Wednesday, August 26, 2015


Moses Receiving the Tablets of the Law -- Marc Chagall
It is relatively rarely in the Lectionary that the connection between the Epistle and the Gospel is quite so clear as it is on this Sunday. The subject of both is the concept of ‘defilement’, what it is and why it matters. ‘Defilement’ is not a term we use easily nowadays. Partly this is a result of the fact that we live in a much less religious world than previous generations did. Yet something like this concept is hard to dispense with. How are we to capture the particularly loathsome nature of child pornography, the vandalizing of graves, or the willful corruption of the innocent, except with language that goes beyond customary moral concepts of 'good' and 'bad', 'right' and 'wrong'?  If we are to express adequately the profound revulsion and rejection that talk of ‘defilement’ aims to reflect, we need deeper concepts -- 'sacred' and 'profane'  -- that are rooted in God's  absolute commandments, such as the passage from Deuteronomy invokes.

The Pure Spirit -- Jacques Herold
At the same time, we know that human beings easily confuse divine commandments with merely conventional taboos, which they then cloak in terms like these. And that has itself been the source of great evil, when the 'violation' of these conventions is taken to license contempt and oppression against those who do not, or will not conform to them. It is this conventional notion of 'defilement' that Jesus condemns in this week’s Gospel passage. Such people, he says, treat ‘human precepts’ as though they were fundamental ‘doctrines’, and thereby ‘abandon the commandment of God and hold to human tradition’. They venerate mere codes of action, when what matters is the heart and spirit from which our actions spring and to which they ought to be connected.

In the Epistle, James extends the thought to make us more circumspect in this regard. Moral outrage is simply anger; it ‘does not produce God’s righteousness’. Religion ‘pure and undefiled’ requires ‘meekness’  -- which is to say humility in our judgment of others, a close watch on our own sincerity, and more circumspection in what we declare to be divine law.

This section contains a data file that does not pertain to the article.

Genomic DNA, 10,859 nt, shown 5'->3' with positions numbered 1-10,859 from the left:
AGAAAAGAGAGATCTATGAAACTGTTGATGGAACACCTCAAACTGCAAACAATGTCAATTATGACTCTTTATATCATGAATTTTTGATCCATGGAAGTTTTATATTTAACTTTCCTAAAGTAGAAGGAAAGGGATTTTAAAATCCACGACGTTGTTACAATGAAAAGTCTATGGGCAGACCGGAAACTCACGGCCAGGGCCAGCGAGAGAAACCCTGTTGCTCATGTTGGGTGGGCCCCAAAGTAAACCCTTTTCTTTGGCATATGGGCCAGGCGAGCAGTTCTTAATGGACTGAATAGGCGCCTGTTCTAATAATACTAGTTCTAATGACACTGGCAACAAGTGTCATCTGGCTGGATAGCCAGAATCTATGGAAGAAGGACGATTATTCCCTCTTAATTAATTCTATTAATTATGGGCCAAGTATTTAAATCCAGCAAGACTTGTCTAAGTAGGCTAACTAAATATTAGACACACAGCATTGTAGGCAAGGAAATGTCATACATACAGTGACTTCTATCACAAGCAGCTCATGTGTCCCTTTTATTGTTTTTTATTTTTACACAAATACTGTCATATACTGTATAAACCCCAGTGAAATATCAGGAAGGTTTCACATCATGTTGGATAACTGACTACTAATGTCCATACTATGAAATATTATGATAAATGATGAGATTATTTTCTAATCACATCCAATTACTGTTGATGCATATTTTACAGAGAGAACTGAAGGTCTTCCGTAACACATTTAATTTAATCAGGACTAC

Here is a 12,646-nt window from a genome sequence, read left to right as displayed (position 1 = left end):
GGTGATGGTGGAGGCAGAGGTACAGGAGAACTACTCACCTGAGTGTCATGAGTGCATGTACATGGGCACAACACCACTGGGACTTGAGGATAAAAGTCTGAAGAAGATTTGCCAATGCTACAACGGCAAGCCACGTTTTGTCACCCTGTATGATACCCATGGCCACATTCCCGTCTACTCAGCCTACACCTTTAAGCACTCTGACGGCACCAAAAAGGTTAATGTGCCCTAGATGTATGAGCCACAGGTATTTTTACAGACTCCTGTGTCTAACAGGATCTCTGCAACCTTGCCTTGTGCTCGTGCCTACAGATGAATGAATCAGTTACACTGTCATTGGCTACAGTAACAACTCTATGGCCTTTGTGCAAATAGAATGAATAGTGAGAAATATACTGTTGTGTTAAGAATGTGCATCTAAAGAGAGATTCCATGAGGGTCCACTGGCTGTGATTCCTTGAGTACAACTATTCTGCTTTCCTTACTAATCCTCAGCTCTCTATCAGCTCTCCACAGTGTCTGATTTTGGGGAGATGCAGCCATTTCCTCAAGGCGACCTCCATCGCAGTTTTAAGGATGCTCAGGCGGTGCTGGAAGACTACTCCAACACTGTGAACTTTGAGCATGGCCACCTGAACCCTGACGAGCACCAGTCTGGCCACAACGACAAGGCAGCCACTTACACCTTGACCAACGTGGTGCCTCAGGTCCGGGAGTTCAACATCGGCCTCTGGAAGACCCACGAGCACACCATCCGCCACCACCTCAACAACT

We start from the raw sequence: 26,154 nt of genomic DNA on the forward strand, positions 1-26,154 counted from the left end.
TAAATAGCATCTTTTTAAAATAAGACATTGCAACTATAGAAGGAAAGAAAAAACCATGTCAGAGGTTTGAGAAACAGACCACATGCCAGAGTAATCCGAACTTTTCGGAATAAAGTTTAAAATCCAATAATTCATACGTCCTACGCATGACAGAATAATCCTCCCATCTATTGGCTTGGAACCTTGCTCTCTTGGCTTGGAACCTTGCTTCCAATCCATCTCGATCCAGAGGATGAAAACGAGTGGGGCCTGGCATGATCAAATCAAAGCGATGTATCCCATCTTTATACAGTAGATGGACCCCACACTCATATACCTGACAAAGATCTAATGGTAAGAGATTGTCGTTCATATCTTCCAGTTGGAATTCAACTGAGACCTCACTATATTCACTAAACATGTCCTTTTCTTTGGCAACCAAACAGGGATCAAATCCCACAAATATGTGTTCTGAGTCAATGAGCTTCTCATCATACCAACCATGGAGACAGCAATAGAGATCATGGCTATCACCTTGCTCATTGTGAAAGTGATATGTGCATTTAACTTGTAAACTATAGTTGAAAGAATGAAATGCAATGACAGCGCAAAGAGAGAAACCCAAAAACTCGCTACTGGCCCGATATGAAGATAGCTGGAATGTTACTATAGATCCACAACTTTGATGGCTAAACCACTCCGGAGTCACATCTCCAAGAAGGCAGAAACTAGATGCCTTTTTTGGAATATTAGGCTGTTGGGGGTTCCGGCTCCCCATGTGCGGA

Monday, August 10, 2015


The Institution of the Eucharist - Fra Angelica (1441)
The Gospel for this week continues the theme of the previous week as it elaborates still further the symbolic image of ‘the bread of life’. In these verses, the image of wine is added. Both symbols figure very prominently in John’s Gospel, and relate unmistakably to the distinctive Christian rite of Holy Communion. This rite appears to have been well established among the followers of Christ at a very early stage, and since it is likely that John’s Gospel was composed somewhere around six decades after the death of Jesus, it seems certain that these verses were written in full knowledge of this fact.

One conclusion we can draw from this, is that the Eucharist was not the ceremonial application of a new theological doctrine or creed. Rather, the commemoration of Christ's 'Last Supper', in a rapidly ritualized form, had the power to speak directly to the deep spiritual needs and hopes of  Christian converts in the ancient world. The theological effort to understand its mysterious nature, such as we find in John's Gospel, flowed from an immediate acknowledgement of its significance. This is how it has always been, and continues to be.